Oceanside CA— Art is everywhere. Even in prisons. At least that is what Project PAINT: The Prison ArtsINiTiative wants to convey.
What began as part of a doctoral thesis in 2013 is now an arts program held at the Richard J. Donovan Correctional Facility in San Diego. The program conducts various free art workshops and projects for inmates as part of rehabilitation.
“Project PAINT is a visual arts program that is meant to be a very open environment in which participants can use art to create a dialogue,” said founding director of Project PAINT, Dr. Laura Pacenco.
The program has achieved tremendous growth over the years and support from many local individuals.
“People are very supportive of the project. There are those who are really moved by the artwork, then we have those who want to volunteer to help with the exhibitions or promote the exhibitions,” said Dr. Pacenco. “It feels wonderful that the community can come together around an issue like this that affects all of us.”
Still, Dr. Pacenco has received skepticism about the program and its mission.
“We often don’t think about the connection of prisons to our society, to our everyday life,” said Dr. Pacenco. “The vast majority of people who are incarcerated are released back into the community and that really behooves us to offer such programming that can help them transition back to a life of normalcy.”
Much like a job, interested inmates go through an application process where they communicate how truly invested they will be in the program. Those who are accepted pick out classes, participate in class discussions where they verbalize the process of art creation, complete writing assignments and finish pieces by given deadlines.
The whole process of creating artwork helps inmates escape beyond the walls and has garnered a lot of attention. Needless to say, there is a high demand for the program.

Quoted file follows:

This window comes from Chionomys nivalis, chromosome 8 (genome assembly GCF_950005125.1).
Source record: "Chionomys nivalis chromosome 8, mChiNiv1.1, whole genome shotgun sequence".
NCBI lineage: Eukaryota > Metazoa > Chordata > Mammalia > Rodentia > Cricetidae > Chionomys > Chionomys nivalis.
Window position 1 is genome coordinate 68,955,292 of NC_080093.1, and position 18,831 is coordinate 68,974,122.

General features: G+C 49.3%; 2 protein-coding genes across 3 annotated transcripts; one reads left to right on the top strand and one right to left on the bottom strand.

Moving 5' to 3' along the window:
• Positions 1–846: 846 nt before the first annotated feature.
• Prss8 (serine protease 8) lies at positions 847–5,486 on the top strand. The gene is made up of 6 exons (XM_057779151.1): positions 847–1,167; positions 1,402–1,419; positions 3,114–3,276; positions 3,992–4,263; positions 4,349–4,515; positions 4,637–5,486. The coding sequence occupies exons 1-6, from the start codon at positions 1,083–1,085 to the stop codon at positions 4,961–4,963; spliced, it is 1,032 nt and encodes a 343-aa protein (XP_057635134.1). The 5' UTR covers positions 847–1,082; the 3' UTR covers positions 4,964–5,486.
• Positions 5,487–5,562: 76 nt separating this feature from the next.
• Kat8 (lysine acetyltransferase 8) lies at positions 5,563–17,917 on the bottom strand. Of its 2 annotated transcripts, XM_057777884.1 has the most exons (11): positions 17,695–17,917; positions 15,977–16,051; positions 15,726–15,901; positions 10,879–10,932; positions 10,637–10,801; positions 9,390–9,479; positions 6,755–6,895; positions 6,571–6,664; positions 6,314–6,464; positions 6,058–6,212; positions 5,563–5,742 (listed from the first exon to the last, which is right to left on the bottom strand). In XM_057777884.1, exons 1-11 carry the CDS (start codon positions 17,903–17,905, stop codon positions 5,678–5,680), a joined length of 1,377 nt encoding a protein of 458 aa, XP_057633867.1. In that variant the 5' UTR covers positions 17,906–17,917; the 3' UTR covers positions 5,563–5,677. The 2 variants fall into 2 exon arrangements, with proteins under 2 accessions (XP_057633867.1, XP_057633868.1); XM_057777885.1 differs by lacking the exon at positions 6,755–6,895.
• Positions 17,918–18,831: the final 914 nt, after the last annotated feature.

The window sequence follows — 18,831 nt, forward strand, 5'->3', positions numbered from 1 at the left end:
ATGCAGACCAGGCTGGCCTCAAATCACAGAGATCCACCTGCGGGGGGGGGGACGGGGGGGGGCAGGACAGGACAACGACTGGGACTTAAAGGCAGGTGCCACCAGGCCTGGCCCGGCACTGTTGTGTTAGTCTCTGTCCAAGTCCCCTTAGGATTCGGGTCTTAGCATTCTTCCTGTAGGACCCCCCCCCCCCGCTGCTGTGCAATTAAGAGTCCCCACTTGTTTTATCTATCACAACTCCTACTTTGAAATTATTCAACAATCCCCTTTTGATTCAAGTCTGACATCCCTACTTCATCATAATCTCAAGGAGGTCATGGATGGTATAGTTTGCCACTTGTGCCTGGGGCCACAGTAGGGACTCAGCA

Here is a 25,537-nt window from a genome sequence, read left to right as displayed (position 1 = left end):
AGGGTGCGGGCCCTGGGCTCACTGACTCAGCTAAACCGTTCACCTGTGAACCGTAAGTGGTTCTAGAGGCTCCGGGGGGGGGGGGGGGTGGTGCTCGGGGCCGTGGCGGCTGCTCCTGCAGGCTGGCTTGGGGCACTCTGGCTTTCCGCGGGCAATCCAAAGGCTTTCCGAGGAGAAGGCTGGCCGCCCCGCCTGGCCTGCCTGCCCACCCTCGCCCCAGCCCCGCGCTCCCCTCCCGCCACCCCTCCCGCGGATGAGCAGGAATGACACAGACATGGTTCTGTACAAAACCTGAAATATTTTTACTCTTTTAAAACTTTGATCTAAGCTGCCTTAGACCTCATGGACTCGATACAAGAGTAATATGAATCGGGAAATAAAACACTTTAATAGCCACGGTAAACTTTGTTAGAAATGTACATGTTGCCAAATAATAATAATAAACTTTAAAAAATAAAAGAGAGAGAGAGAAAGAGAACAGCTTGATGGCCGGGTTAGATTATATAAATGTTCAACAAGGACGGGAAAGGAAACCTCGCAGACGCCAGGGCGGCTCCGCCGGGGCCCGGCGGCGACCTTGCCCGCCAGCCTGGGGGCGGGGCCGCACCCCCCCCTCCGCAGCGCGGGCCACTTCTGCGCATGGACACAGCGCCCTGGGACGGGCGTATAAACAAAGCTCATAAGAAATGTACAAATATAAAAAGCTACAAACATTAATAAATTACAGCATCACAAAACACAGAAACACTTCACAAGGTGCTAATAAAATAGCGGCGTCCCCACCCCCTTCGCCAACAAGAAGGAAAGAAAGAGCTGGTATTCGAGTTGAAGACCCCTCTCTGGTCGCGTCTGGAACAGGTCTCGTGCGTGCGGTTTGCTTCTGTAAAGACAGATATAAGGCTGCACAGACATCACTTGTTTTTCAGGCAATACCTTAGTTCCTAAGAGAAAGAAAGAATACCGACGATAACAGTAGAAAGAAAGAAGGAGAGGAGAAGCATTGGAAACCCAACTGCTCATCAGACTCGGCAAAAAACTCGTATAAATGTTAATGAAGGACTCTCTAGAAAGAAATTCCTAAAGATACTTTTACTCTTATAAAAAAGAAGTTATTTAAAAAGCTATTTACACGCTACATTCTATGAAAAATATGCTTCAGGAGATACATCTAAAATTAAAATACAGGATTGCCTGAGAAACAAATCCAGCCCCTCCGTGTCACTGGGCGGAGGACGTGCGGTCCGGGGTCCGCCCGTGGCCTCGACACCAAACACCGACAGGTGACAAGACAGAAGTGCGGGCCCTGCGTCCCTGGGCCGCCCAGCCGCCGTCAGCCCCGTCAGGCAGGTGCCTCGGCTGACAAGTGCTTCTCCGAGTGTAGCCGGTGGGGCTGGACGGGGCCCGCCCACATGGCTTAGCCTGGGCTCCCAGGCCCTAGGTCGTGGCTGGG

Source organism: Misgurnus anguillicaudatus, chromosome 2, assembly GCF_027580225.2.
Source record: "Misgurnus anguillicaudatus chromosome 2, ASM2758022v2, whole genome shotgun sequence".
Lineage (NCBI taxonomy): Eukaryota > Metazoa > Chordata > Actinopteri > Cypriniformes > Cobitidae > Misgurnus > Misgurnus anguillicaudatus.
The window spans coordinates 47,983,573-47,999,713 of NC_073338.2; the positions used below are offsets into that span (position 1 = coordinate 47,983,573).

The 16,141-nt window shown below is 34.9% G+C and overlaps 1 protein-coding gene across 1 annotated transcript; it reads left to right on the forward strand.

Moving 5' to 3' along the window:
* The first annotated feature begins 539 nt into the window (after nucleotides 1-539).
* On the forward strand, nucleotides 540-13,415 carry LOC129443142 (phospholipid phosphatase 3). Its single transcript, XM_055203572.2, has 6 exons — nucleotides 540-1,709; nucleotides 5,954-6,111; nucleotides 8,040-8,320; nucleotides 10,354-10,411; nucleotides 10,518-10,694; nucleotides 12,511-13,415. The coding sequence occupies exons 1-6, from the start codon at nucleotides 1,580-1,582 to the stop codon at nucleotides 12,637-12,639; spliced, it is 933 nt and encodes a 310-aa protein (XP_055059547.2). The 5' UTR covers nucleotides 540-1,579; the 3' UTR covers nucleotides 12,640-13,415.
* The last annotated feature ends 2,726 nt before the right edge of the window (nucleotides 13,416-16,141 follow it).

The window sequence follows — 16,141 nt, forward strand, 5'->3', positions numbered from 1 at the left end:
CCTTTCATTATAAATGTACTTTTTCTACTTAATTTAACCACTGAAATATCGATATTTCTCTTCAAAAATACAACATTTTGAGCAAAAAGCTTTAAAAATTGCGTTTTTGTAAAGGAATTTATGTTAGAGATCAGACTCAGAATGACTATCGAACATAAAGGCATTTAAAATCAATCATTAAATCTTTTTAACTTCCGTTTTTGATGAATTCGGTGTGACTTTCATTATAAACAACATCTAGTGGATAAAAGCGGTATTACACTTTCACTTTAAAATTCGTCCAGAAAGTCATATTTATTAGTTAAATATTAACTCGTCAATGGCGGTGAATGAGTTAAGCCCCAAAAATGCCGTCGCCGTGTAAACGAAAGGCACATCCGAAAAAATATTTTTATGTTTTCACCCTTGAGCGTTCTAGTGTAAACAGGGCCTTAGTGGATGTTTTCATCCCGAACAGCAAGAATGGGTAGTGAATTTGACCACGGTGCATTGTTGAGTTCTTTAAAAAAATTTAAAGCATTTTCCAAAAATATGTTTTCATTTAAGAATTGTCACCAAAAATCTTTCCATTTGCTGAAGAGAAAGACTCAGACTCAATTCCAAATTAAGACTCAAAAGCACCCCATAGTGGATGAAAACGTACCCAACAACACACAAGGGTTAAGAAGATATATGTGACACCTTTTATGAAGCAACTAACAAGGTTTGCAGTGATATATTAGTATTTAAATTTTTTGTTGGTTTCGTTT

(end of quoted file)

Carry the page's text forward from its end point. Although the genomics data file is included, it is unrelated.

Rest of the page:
“We can only have up to 24 people in a class and many are on a waitlist,” said Dr. Pacenco. “They are really trying to not be judged just as prisoners, and creating artwork for the community is one of the ways they feel they can give back.”
Dr. Pacenco hopes to expand the program and offer additional classes at various correctional facilities.
An upcoming exhibit at the MiraCosta College Kruglak Gallery, aptly named Conviction, will showcase works created in classes, including representational and abstract pieces in various styles.
“The title not only describes the background of the people who created the artwork, but also conveys the extreme dedication and their willingness to push through what society thinks of them,” said Dr. Pacenco.
Dr. Pacenco also hopes the exhibit will give individuals an insight to a place they do not think about on a daily basis.
“Prisons really do impact our entire community. The criminal justice system is a big topic and just to be able to see the other side of that than what the media portrays is really important.”
Conviction opens March 15 and continues through April 14 in the college’s Kruglak Gallery. A panel discussion with the curators and a reception will be held Wednesday, March 16, 6–8 p.m. Admission to the gallery, panel discussion and reception is free and open to the public.
MiraCosta College’s Kruglak Art Gallery is located in the Oceanside Campus Student Center, Bldg. 3400, located at 1 Barnard Drive. The Kruglak Gallery offers a diverse range of contemporary exhibitions of interest to both students and the general public. Gallery hours are Mondays/Tuesdays, 2:30–7:30 p.m. and Wednesdays/Thursdays, 11 a.m.–3 p.m. Gallery is closed March 21–25. For additional information, contact gallery director Diane Adams at 760.795.6657.